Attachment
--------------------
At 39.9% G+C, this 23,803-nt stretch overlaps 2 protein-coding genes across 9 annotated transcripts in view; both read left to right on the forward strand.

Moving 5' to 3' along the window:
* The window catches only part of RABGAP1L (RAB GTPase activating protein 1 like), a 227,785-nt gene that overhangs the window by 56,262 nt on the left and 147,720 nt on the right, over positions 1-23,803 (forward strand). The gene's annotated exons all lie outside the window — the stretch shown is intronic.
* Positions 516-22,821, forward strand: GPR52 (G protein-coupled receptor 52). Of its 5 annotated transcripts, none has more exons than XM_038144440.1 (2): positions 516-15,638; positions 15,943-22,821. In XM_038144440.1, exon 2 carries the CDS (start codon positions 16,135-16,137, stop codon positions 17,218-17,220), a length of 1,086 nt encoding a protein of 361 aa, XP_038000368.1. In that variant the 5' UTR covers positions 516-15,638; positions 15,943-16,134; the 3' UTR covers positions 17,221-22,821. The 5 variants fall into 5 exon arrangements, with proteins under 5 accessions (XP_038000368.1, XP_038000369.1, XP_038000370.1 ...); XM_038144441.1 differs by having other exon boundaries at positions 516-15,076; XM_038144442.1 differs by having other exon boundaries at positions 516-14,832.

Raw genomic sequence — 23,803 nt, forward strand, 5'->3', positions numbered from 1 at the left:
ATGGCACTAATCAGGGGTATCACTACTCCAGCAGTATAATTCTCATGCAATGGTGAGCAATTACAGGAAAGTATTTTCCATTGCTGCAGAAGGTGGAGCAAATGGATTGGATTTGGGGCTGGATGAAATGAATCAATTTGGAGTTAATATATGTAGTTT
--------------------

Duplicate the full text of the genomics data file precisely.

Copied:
At 39.9% G+C, this 23,803-nt stretch overlaps 2 protein-coding genes across 9 annotated transcripts in view; both read left to right on the forward strand.

Moving 5' to 3' along the window:
* The window catches only part of RABGAP1L (RAB GTPase activating protein 1 like), a 227,785-nt gene that overhangs the window by 56,262 nt on the left and 147,720 nt on the right, over positions 1-23,803 (forward strand). The gene's annotated exons all lie outside the window — the stretch shown is intronic.
* Positions 516-22,821, forward strand: GPR52 (G protein-coupled receptor 52). Of its 5 annotated transcripts, none has more exons than XM_038144440.1 (2): positions 516-15,638; positions 15,943-22,821. In XM_038144440.1, exon 2 carries the CDS (start codon positions 16,135-16,137, stop codon positions 17,218-17,220), a length of 1,086 nt encoding a protein of 361 aa, XP_038000368.1. In that variant the 5' UTR covers positions 516-15,638; positions 15,943-16,134; the 3' UTR covers positions 17,221-22,821. The 5 variants fall into 5 exon arrangements, with proteins under 5 accessions (XP_038000368.1, XP_038000369.1, XP_038000370.1 ...); XM_038144441.1 differs by having other exon boundaries at positions 516-15,076; XM_038144442.1 differs by having other exon boundaries at positions 516-14,832.

Raw genomic sequence — 23,803 nt, forward strand, 5'->3', positions numbered from 1 at the left:
ATGGCACTAATCAGGGGTATCACTACTCCAGCAGTATAATTCTCATGCAATGGTGAGCAATTACAGGAAAGTATTTTCCATTGCTGCAGAAGGTGGAGCAAATGGATTGGATTTGGGGCTGGATGAAATGAATCAATTTGGAGTTAATATATGTAGTTT